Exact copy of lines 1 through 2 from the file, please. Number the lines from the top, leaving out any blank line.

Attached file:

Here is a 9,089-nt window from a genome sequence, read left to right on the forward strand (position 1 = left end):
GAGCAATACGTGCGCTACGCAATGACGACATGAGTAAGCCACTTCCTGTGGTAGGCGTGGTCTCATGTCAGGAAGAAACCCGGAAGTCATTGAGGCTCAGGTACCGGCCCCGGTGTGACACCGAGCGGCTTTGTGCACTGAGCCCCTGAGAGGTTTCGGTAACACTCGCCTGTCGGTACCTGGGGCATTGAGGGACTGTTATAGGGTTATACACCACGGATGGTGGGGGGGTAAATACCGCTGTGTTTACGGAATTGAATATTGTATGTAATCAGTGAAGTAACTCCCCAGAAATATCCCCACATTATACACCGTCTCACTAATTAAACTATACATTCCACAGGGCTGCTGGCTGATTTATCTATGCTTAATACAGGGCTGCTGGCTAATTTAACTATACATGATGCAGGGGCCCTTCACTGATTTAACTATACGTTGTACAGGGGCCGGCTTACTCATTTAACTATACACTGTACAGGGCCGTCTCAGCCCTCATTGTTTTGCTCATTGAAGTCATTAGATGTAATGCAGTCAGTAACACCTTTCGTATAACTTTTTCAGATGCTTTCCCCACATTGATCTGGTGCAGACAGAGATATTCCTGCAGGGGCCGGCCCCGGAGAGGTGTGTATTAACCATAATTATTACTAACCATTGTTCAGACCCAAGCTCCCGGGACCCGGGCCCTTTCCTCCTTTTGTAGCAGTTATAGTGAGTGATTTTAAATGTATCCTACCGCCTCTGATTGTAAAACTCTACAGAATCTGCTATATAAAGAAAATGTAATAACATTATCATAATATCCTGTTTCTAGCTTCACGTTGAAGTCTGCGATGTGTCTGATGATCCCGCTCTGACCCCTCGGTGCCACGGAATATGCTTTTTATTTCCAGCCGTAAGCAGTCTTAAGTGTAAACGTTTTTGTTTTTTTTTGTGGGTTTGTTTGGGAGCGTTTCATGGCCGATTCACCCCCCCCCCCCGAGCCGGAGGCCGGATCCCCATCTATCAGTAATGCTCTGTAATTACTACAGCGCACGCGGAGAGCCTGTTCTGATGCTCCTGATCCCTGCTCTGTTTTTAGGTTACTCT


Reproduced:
Here is a 9,089-nt window from a genome sequence, read left to right on the forward strand (position 1 = left end):
GAGCAATACGTGCGCTACGCAATGACGACATGAGTAAGCCACTTCCTGTGGTAGGCGTGGTCTCATGTCAGGAAGAAACCCGGAAGTCATTGAGGCTCAGGTACCGGCCCCGGTGTGACACCGAGCGGCTTTGTGCACTGAGCCCCTGAGAGGTTTCGGTAACACTCGCCTGTCGGTACCTGGGGCATTGAGGGACTGTTATAGGGTTATACACCACGGATGGTGGGGGGGTAAATACCGCTGTGTTTACGGAATTGAATATTGTATGTAATCAGTGAAGTAACTCCCCAGAAATATCCCCACATTATACACCGTCTCACTAATTAAACTATACATTCCACAGGGCTGCTGGCTGATTTATCTATGCTTAATACAGGGCTGCTGGCTAATTTAACTATACATGATGCAGGGGCCCTTCACTGATTTAACTATACGTTGTACAGGGGCCGGCTTACTCATTTAACTATACACTGTACAGGGCCGTCTCAGCCCTCATTGTTTTGCTCATTGAAGTCATTAGATGTAATGCAGTCAGTAACACCTTTCGTATAACTTTTTCAGATGCTTTCCCCACATTGATCTGGTGCAGACAGAGATATTCCTGCAGGGGCCGGCCCCGGAGAGGTGTGTATTAACCATAATTATTACTAACCATTGTTCAGACCCAAGCTCCCGGGACCCGGGCCCTTTCCTCCTTTTGTAGCAGTTATAGTGAGTGATTTTAAATGTATCCTACCGCCTCTGATTGTAAAACTCTACAGAATCTGCTATATAAAGAAAATGTAATAACATTATCATAATATCCTGTTTCTAGCTTCACGTTGAAGTCTGCGATGTGTCTGATGATCCCGCTCTGACCCCTCGGTGCCACGGAATATGCTTTTTATTTCCAGCCGTAAGCAGTCTTAAGTGTAAACGTTTTTGTTTTTTTTTGTGGGTTTGTTTGGGAGCGTTTCATGGCCGATTCACCCCCCCCCCCCGAGCCGGAGGCCGGATCCCCATCTATCAGTAATGCTCTGTAATTACTACAGCGCACGCGGAGAGCCTGTTCTGATGCTCCTGATCCCTGCTCTGTTTTTAGGTTACTCT